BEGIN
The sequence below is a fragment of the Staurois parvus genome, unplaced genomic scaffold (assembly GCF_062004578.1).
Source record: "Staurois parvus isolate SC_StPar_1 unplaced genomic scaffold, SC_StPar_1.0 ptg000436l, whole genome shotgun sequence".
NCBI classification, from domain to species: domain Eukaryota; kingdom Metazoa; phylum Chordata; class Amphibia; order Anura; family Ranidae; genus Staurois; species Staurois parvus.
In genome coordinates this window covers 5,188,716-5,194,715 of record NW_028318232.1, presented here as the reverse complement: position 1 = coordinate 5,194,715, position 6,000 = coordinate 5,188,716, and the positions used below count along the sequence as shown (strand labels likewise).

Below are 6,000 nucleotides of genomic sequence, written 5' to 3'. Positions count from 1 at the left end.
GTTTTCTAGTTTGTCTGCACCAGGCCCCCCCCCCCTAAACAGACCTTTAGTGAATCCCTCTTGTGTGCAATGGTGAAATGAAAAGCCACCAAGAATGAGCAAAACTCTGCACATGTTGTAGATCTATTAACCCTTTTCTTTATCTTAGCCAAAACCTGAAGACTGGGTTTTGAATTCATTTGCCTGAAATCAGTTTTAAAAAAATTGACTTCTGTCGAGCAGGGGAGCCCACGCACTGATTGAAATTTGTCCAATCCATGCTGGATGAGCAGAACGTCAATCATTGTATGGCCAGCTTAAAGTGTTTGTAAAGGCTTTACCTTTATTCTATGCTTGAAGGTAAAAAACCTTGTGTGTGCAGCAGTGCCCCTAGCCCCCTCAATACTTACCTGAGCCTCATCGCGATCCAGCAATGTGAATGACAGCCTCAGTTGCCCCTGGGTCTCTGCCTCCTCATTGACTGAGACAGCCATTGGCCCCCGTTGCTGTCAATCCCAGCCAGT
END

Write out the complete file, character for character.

The sequence below is a fragment of the Staurois parvus genome, unplaced genomic scaffold (assembly GCF_062004578.1).
Source record: "Staurois parvus isolate SC_StPar_1 unplaced genomic scaffold, SC_StPar_1.0 ptg000436l, whole genome shotgun sequence".
NCBI classification, from domain to species: domain Eukaryota; kingdom Metazoa; phylum Chordata; class Amphibia; order Anura; family Ranidae; genus Staurois; species Staurois parvus.
In genome coordinates this window covers 5,188,716-5,194,715 of record NW_028318232.1, presented here as the reverse complement: position 1 = coordinate 5,194,715, position 6,000 = coordinate 5,188,716, and the positions used below count along the sequence as shown (strand labels likewise).

Below are 6,000 nucleotides of genomic sequence, written 5' to 3'. Positions count from 1 at the left end.
GTTTTCTAGTTTGTCTGCACCAGGCCCCCCCCCCCTAAACAGACCTTTAGTGAATCCCTCTTGTGTGCAATGGTGAAATGAAAAGCCACCAAGAATGAGCAAAACTCTGCACATGTTGTAGATCTATTAACCCTTTTCTTTATCTTAGCCAAAACCTGAAGACTGGGTTTTGAATTCATTTGCCTGAAATCAGTTTTAAAAAAATTGACTTCTGTCGAGCAGGGGAGCCCACGCACTGATTGAAATTTGTCCAATCCATGCTGGATGAGCAGAACGTCAATCATTGTATGGCCAGCTTAAAGTGTTTGTAAAGGCTTTACCTTTATTCTATGCTTGAAGGTAAAAAACCTTGTGTGTGCAGCAGTGCCCCTAGCCCCCTCAATACTTACCTGAGCCTCATCGCGATCCAGCAATGTGAATGACAGCCTCAGTTGCCCCTGGGTCTCTGCCTCCTCATTGACTGAGACAGCCATTGGCCCCCGTTGCTGTCAATCCCAGCCAGT